2 more things to add to the secondhand smoke analogy:
Measurements of cotinine have shown how exposure to secondhand smoke has steadily decreased in the United States over time.3,7
During 1988–1991, approximately 87.9% of nonsmokers had measurable levels of cotinine.
During 1999–2000, approximately 52.5% of nonsmokers had measurable levels of cotinine.
During 2007–2008, approximately 40.1% of nonsmokers had measurable levels of cotinine.
The decrease in exposure to secondhand smoke over the last 20 years is due to the growing number of laws that ban smoking in workplaces and public places, the increase in the number of households with smoke-free home rules, and the decreases in adult and youth smoking rates.8,9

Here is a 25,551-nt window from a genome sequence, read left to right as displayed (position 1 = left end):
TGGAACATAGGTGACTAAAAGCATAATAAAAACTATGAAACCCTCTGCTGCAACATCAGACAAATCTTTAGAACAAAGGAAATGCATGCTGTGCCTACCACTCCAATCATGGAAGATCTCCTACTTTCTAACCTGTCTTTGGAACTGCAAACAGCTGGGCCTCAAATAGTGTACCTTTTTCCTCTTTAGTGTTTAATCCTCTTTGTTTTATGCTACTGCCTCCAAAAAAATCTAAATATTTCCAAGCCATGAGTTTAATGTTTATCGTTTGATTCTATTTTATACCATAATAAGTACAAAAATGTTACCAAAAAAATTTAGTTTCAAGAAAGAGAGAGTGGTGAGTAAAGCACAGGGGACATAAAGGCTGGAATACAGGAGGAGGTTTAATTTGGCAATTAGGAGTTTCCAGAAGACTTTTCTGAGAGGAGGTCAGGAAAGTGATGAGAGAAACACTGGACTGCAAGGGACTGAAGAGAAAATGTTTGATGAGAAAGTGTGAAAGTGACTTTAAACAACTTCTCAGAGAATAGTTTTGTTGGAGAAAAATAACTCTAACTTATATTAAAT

AND: The deep pockets of the tobacco lobby.
Even if we haven't banned smoking (personally, I feel like smoking around children is abuse), we HAVE made a TON of progress by allowing the government to regulate cigarettes. Don't know if you remember, but tobacco has eaten up a lot of public discussion over the last 20-30 years. Yet it's nearly impossible to implement any regulations at all about guns. Why do you think that is?